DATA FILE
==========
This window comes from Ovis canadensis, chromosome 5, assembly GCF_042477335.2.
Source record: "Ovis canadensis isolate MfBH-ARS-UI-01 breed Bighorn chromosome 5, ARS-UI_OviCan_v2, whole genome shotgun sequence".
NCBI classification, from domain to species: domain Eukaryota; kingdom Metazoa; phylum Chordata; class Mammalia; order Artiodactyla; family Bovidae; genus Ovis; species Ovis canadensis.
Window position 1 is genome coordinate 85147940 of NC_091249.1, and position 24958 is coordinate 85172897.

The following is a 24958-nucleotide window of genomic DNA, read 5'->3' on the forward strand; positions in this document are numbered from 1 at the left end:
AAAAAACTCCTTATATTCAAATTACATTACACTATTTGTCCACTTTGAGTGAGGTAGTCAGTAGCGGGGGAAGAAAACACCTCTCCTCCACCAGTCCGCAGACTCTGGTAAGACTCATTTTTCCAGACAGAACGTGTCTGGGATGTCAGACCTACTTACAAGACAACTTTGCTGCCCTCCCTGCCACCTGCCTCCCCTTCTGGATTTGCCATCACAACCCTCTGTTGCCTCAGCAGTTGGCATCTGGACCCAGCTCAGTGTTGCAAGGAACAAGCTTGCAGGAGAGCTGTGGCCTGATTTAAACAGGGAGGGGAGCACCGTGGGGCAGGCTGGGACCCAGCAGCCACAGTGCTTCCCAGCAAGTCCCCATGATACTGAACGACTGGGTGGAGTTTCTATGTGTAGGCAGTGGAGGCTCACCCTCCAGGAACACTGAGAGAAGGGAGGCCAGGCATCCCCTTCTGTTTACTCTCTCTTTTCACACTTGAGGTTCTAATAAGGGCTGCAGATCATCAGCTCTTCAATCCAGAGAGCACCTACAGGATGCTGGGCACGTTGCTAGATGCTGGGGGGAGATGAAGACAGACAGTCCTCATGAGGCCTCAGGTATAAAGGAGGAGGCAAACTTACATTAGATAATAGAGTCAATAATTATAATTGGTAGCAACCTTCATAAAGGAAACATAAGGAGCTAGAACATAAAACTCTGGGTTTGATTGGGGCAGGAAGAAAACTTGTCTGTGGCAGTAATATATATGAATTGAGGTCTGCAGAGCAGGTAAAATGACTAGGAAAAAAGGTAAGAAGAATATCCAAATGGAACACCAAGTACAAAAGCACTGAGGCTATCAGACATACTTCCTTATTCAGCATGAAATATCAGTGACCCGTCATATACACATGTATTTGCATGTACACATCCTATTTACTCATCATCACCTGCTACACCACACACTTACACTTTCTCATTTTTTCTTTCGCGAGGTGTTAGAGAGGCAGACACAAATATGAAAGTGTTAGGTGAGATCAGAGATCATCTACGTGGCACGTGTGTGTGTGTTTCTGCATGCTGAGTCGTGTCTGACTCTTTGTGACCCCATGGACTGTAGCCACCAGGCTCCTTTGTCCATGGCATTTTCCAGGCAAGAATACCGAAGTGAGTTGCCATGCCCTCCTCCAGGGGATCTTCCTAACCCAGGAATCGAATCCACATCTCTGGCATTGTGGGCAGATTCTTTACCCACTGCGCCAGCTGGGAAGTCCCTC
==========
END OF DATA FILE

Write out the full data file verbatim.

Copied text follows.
This window comes from Ovis canadensis, chromosome 5, assembly GCF_042477335.2.
Source record: "Ovis canadensis isolate MfBH-ARS-UI-01 breed Bighorn chromosome 5, ARS-UI_OviCan_v2, whole genome shotgun sequence".
NCBI classification, from domain to species: domain Eukaryota; kingdom Metazoa; phylum Chordata; class Mammalia; order Artiodactyla; family Bovidae; genus Ovis; species Ovis canadensis.
Window position 1 is genome coordinate 85147940 of NC_091249.1, and position 24958 is coordinate 85172897.

The following is a 24958-nucleotide window of genomic DNA, read 5'->3' on the forward strand; positions in this document are numbered from 1 at the left end:
AAAAAACTCCTTATATTCAAATTACATTACACTATTTGTCCACTTTGAGTGAGGTAGTCAGTAGCGGGGGAAGAAAACACCTCTCCTCCACCAGTCCGCAGACTCTGGTAAGACTCATTTTTCCAGACAGAACGTGTCTGGGATGTCAGACCTACTTACAAGACAACTTTGCTGCCCTCCCTGCCACCTGCCTCCCCTTCTGGATTTGCCATCACAACCCTCTGTTGCCTCAGCAGTTGGCATCTGGACCCAGCTCAGTGTTGCAAGGAACAAGCTTGCAGGAGAGCTGTGGCCTGATTTAAACAGGGAGGGGAGCACCGTGGGGCAGGCTGGGACCCAGCAGCCACAGTGCTTCCCAGCAAGTCCCCATGATACTGAACGACTGGGTGGAGTTTCTATGTGTAGGCAGTGGAGGCTCACCCTCCAGGAACACTGAGAGAAGGGAGGCCAGGCATCCCCTTCTGTTTACTCTCTCTTTTCACACTTGAGGTTCTAATAAGGGCTGCAGATCATCAGCTCTTCAATCCAGAGAGCACCTACAGGATGCTGGGCACGTTGCTAGATGCTGGGGGGAGATGAAGACAGACAGTCCTCATGAGGCCTCAGGTATAAAGGAGGAGGCAAACTTACATTAGATAATAGAGTCAATAATTATAATTGGTAGCAACCTTCATAAAGGAAACATAAGGAGCTAGAACATAAAACTCTGGGTTTGATTGGGGCAGGAAGAAAACTTGTCTGTGGCAGTAATATATATGAATTGAGGTCTGCAGAGCAGGTAAAATGACTAGGAAAAAAGGTAAGAAGAATATCCAAATGGAACACCAAGTACAAAAGCACTGAGGCTATCAGACATACTTCCTTATTCAGCATGAAATATCAGTGACCCGTCATATACACATGTATTTGCATGTACACATCCTATTTACTCATCATCACCTGCTACACCACACACTTACACTTTCTCATTTTTTCTTTCGCGAGGTGTTAGAGAGGCAGACACAAATATGAAAGTGTTAGGTGAGATCAGAGATCATCTACGTGGCACGTGTGTGTGTGTTTCTGCATGCTGAGTCGTGTCTGACTCTTTGTGACCCCATGGACTGTAGCCACCAGGCTCCTTTGTCCATGGCATTTTCCAGGCAAGAATACCGAAGTGAGTTGCCATGCCCTCCTCCAGGGGATCTTCCTAACCCAGGAATCGAATCCACATCTCTGGCATTGTGGGCAGATTCTTTACCCACTGCGCCAGCTGGGAAGTCCCTC